I found this book at the annual Popular Bookfest, where it was being sold at a 73% discount! Since I love fairytales and myths, I had to pick up this book (I was actually pretty good at the fair and only bought two books – the other being How Not to be a Twit, a collection of quotes by Roald Dahl).
This book was so interesting because I haven’t heard of most of these legends! It starts of with an introduction that talks about the history of the Celts and their language. Next, we move into the legends. The legends are divided according to country, with a brief introduction to each area. There are a total of thirty-seven stories from Ireland, Isle of Man, Scotland, Wales, Cornwall, and Brittany. I enjoyed most of them, but the ones that stood out to me were:
- The Love of Fand: I normally don’t like love triangles, but this one about Fand, Cú Chulainn, and Émer was extremely tragic and a very poignant look at love and loyalty.
- The Poet’s Curse: It is mentioned that poets were highly regarded because the words they spoke held weight – this story is about a poet who doesn’t fact-check and a king who’s determined to be proved right. Obviously, I rooted for the king who was accurate.
- Island of the Ocean God: This story was fascinating because it was not only a story about how Christianity came, it features the Children of Danu, who are basically the descendants of the native gods. It’s pretty interesting to see how the change in religion was recorded.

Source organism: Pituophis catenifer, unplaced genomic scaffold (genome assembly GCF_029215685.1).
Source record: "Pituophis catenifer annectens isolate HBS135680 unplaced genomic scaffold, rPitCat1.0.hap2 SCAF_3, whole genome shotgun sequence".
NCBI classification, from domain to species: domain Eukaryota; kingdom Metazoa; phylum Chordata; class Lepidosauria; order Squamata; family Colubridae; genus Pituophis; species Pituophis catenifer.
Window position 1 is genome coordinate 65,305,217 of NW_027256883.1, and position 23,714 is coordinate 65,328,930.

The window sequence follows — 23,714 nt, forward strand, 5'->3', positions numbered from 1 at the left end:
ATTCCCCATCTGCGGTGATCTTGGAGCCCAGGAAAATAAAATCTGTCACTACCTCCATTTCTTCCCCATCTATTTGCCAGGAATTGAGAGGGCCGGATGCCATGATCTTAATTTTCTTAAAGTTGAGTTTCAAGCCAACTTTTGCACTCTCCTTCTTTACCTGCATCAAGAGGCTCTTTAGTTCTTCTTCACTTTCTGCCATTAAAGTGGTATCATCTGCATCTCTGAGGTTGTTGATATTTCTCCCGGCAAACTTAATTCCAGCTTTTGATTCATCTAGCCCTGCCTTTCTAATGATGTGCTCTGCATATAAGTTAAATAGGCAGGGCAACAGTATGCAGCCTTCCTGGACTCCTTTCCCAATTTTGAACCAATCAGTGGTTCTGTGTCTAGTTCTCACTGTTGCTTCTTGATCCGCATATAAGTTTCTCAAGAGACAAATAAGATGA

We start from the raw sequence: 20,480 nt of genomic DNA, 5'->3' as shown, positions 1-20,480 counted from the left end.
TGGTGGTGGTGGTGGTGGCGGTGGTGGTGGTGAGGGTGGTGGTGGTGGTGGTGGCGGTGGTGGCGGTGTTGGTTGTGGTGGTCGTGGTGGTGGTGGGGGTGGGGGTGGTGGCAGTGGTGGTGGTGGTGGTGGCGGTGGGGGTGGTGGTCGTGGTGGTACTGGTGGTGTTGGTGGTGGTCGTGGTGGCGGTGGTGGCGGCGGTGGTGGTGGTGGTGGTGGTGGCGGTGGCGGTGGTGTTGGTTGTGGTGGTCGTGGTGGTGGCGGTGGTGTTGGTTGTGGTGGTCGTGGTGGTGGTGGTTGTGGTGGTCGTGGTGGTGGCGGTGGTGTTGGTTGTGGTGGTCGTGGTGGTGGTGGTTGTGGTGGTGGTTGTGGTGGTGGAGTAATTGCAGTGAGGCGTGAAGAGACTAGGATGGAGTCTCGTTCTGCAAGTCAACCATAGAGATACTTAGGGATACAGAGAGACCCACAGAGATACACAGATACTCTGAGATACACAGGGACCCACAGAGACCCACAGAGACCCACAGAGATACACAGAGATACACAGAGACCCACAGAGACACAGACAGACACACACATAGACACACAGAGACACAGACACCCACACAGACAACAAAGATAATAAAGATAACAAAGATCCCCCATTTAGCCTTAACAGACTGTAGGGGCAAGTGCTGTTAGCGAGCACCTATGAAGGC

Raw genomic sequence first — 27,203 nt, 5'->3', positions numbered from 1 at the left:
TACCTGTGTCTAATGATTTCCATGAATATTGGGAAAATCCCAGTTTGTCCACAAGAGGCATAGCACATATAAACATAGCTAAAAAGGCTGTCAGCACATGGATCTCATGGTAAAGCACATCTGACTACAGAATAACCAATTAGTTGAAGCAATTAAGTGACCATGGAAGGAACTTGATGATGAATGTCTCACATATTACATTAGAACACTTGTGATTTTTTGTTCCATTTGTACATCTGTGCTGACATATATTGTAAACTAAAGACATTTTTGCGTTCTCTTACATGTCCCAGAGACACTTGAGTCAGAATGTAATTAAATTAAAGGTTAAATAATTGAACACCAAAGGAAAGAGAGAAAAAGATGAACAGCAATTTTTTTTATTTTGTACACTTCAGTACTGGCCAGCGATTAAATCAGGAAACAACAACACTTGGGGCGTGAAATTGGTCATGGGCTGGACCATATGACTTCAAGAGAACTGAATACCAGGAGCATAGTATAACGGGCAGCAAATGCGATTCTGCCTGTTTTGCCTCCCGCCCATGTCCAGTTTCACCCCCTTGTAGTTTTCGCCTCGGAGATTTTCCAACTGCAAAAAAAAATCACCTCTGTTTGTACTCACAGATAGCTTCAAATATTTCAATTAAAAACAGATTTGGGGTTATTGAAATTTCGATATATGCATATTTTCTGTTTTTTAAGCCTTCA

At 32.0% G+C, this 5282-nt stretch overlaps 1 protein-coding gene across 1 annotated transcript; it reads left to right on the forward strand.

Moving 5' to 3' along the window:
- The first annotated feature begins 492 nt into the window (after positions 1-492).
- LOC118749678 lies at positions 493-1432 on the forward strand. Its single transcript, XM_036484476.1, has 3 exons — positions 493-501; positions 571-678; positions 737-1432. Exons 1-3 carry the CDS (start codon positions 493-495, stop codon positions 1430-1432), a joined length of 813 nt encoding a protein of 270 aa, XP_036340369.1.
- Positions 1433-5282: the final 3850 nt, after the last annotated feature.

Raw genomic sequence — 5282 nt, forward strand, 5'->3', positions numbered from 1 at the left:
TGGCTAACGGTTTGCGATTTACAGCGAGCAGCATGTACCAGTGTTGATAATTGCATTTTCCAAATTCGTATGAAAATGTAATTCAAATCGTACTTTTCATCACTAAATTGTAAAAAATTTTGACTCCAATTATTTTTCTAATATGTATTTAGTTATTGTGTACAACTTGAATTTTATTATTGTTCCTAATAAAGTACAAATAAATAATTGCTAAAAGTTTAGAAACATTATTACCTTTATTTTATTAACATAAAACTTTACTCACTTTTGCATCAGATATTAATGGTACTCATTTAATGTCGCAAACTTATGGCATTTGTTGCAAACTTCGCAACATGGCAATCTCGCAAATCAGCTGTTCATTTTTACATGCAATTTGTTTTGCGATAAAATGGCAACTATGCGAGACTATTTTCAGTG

- Y Chadee: This is about two handsome princes, Eshyn and Ny-Eshyn. Eshyn is handsome and good but Ny-Eshyn is jealous of his brother. When he meets a strange old man, he receives instructions that change both their lives.
- Conall Cròg Buidhe: After Conall’s sons offend the King, they must get the horse of a murderous lord. When they are caught in a pinch, the lives of his sons depend on the story he can tell. This tale made an impression not only because it was entertaining, but because it reminded me of a legend from the Myth and Legend podcast. While both are Celtic myths, Conall Cròg Buidhe is from Scotland while the legend from Myth and Legend is from Ireland – I’d recommend listening to that to see the similarities and differences!
- The Kelpie: I keep thinking of Kelpie’s as Kappa’s, but they are totally different and this legend will make me remember. It’s also very interesting how the Kelpie was humanised somewhat, despite being the antagonist of the story.
- Geal, Donn and Critheanach: This story reminded me of Cinderella, only instead of stepsisters, it was her actual sisters who mistreated poor Critheanach. Also all three sisters look alike because they’re triplets.
- Twedrig, Tyrant of Treheyl: Like Island of the Ocean God, this story also covers the arrival of Christianity to the Celts. The Christians here are all trying their best to fulfill their mission of spreading the Gospel, but they’re also fallible and aren’t complete saints (although I would say their anger is justified)
There are also a few legends involving Arthur, but he isn’t the main character.
I have to admit, I thought I knew Western myths and legends pretty well, having read them growing up and in recent years. But this book has shown me that I have so much more to read and that the German and French myths that are so familiar to me are not the only myths and legends in Europe. I’m really glad I bought this because I will definitely want to reread the stories here.